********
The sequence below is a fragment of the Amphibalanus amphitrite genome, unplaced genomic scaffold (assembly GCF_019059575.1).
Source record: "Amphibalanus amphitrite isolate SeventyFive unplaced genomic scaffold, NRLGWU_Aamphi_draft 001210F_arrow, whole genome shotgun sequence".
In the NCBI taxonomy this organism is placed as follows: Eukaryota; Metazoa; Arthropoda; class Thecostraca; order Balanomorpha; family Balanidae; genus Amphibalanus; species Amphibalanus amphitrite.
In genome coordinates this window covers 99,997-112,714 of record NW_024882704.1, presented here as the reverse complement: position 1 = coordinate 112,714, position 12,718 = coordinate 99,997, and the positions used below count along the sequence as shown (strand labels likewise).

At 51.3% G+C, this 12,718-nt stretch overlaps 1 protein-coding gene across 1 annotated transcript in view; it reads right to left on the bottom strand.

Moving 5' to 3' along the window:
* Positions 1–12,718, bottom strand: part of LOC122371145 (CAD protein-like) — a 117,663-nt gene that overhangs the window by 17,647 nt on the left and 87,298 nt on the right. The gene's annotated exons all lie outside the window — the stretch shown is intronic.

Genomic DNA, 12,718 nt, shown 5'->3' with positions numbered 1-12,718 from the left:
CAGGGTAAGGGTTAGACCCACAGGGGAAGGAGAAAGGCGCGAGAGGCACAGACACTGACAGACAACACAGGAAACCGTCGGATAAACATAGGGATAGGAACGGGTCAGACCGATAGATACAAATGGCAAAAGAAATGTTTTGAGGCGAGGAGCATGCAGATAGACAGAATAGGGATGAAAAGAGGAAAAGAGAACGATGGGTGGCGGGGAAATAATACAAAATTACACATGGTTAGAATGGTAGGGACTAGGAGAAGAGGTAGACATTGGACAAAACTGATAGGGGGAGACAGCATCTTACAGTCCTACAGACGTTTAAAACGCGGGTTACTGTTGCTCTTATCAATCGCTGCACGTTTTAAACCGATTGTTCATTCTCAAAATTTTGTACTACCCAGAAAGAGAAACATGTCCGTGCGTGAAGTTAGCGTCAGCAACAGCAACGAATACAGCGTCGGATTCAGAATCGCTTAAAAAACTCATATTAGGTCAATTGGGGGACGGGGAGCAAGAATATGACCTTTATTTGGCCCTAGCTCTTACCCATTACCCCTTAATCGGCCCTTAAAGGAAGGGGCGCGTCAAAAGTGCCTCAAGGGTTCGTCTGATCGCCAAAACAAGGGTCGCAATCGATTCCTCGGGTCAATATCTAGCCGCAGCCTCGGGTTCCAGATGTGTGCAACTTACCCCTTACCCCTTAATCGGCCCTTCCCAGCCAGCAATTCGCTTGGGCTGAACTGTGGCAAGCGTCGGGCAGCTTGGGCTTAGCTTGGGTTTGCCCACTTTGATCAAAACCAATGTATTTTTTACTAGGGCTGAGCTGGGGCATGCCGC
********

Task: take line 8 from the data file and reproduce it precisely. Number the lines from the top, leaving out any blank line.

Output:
Genomic DNA, 12,718 nt, shown 5'->3' with positions numbered 1-12,718 from the left: